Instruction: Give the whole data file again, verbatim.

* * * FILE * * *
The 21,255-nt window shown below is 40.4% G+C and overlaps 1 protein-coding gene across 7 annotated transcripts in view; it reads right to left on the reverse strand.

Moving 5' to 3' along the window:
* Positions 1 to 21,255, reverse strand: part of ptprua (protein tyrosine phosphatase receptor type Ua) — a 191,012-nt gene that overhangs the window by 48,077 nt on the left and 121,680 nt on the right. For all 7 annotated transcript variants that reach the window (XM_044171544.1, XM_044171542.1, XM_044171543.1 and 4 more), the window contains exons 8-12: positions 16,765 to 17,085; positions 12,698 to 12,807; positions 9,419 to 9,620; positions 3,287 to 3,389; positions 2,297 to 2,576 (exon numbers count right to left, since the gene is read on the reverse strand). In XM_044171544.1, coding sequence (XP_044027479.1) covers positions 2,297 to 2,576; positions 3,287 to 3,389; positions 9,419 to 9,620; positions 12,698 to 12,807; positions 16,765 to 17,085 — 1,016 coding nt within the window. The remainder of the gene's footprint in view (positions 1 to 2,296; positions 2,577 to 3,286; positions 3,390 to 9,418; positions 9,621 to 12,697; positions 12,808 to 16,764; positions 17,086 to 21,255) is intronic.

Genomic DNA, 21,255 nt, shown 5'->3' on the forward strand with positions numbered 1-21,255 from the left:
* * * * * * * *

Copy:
The 21,255-nt window shown below is 40.4% G+C and overlaps 1 protein-coding gene across 7 annotated transcripts in view; it reads right to left on the reverse strand.

Moving 5' to 3' along the window:
* Positions 1 to 21,255, reverse strand: part of ptprua (protein tyrosine phosphatase receptor type Ua) — a 191,012-nt gene that overhangs the window by 48,077 nt on the left and 121,680 nt on the right. For all 7 annotated transcript variants that reach the window (XM_044171544.1, XM_044171542.1, XM_044171543.1 and 4 more), the window contains exons 8-12: positions 16,765 to 17,085; positions 12,698 to 12,807; positions 9,419 to 9,620; positions 3,287 to 3,389; positions 2,297 to 2,576 (exon numbers count right to left, since the gene is read on the reverse strand). In XM_044171544.1, coding sequence (XP_044027479.1) covers positions 2,297 to 2,576; positions 3,287 to 3,389; positions 9,419 to 9,620; positions 12,698 to 12,807; positions 16,765 to 17,085 — 1,016 coding nt within the window. The remainder of the gene's footprint in view (positions 1 to 2,296; positions 2,577 to 3,286; positions 3,390 to 9,418; positions 9,621 to 12,697; positions 12,808 to 16,764; positions 17,086 to 21,255) is intronic.

Genomic DNA, 21,255 nt, shown 5'->3' on the forward strand with positions numbered 1-21,255 from the left: